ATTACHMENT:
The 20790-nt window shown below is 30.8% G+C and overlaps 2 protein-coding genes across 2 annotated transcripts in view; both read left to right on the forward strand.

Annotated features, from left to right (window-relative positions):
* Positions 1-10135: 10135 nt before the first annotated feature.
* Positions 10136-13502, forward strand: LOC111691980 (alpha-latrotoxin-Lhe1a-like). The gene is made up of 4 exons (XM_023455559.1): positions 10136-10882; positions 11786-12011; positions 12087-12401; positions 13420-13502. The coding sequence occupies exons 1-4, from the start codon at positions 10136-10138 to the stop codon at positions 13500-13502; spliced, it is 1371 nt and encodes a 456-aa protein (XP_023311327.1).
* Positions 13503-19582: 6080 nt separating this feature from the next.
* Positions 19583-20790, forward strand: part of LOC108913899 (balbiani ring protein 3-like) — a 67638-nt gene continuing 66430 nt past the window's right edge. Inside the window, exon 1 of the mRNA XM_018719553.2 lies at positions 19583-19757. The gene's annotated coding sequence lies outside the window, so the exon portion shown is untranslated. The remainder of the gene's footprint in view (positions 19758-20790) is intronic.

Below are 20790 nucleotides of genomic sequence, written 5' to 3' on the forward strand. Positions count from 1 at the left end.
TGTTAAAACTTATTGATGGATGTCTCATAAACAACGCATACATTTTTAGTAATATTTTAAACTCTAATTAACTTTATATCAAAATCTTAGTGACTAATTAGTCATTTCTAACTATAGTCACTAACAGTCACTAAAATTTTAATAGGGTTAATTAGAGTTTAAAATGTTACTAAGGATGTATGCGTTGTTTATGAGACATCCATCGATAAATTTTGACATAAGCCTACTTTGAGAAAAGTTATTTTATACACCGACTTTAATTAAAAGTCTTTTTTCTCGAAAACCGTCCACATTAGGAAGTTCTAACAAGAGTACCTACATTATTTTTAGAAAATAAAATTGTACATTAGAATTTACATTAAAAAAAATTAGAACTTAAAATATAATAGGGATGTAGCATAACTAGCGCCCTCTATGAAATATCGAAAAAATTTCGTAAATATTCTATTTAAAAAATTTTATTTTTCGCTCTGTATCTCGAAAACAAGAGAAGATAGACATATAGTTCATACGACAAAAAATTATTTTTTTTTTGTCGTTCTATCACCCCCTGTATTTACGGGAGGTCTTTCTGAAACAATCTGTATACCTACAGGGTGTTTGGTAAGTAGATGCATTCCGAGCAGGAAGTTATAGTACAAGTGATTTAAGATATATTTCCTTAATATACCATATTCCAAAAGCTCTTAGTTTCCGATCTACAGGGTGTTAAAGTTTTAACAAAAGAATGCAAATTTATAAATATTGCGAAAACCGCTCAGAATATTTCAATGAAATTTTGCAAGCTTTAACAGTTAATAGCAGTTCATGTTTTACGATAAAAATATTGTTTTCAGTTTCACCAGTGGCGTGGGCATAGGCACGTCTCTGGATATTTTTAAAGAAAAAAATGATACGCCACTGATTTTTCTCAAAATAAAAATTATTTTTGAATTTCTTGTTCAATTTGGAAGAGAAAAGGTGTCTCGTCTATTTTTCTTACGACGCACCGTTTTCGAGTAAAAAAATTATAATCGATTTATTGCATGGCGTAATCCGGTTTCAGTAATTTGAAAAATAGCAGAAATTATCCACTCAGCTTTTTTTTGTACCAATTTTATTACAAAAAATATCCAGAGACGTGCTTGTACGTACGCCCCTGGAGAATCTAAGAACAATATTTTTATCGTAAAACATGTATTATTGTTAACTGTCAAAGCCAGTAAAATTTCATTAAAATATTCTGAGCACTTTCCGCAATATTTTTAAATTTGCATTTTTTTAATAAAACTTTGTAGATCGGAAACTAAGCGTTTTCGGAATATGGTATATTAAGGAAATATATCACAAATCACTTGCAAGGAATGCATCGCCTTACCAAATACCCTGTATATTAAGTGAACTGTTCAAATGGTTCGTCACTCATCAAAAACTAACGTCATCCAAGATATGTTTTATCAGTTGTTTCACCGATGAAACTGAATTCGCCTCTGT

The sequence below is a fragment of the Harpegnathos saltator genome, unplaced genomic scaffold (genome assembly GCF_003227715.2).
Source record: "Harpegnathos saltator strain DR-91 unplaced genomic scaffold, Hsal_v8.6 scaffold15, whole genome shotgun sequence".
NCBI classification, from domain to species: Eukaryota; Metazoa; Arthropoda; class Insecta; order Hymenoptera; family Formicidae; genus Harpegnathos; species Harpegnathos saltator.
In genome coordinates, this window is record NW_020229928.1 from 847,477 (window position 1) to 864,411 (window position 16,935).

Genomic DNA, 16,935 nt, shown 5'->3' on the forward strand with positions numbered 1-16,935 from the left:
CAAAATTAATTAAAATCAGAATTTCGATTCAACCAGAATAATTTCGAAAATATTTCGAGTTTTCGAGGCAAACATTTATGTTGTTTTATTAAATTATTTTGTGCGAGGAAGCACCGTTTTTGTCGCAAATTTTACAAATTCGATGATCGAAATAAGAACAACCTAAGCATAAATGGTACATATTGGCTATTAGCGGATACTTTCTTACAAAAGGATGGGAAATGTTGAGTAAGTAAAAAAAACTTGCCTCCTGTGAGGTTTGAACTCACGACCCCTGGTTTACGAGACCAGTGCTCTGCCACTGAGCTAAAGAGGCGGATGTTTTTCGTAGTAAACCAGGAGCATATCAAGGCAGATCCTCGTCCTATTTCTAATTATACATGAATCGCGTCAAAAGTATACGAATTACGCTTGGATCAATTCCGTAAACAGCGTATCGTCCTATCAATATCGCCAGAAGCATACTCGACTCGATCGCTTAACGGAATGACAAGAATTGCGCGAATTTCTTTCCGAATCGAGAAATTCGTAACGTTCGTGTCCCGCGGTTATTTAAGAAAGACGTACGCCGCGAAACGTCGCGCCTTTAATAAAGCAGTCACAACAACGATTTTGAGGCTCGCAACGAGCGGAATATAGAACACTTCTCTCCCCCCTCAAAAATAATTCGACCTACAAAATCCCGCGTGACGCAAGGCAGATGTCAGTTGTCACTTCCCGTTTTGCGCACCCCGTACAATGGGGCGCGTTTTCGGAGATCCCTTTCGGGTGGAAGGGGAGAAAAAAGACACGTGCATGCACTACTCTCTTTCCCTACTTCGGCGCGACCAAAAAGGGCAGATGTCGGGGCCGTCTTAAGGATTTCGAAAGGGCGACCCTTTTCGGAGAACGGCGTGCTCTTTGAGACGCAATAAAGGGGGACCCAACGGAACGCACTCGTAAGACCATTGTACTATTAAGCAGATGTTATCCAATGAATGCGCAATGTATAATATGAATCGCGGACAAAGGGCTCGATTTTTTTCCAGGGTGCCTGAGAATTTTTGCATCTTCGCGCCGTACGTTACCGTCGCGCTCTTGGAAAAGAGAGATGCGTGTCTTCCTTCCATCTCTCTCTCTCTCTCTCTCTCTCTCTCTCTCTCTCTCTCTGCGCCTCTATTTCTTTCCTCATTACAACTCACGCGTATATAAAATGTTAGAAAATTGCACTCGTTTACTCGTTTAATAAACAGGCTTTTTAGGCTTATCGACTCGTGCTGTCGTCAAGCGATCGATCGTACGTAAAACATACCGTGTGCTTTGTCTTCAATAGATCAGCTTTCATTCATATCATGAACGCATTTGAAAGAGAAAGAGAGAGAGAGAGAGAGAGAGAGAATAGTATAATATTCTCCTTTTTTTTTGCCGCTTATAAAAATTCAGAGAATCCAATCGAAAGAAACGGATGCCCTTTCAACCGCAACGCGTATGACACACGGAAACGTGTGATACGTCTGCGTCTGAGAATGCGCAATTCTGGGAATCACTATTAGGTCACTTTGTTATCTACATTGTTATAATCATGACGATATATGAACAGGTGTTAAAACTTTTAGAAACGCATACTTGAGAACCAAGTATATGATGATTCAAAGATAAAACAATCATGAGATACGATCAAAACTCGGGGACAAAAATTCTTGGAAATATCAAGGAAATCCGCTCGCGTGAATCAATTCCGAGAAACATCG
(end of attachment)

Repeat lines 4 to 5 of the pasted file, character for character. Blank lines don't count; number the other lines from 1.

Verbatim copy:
* Positions 10136-13502, forward strand: LOC111691980 (alpha-latrotoxin-Lhe1a-like). The gene is made up of 4 exons (XM_023455559.1): positions 10136-10882; positions 11786-12011; positions 12087-12401; positions 13420-13502. The coding sequence occupies exons 1-4, from the start codon at positions 10136-10138 to the stop codon at positions 13500-13502; spliced, it is 1371 nt and encodes a 456-aa protein (XP_023311327.1).
* Positions 13503-19582: 6080 nt separating this feature from the next.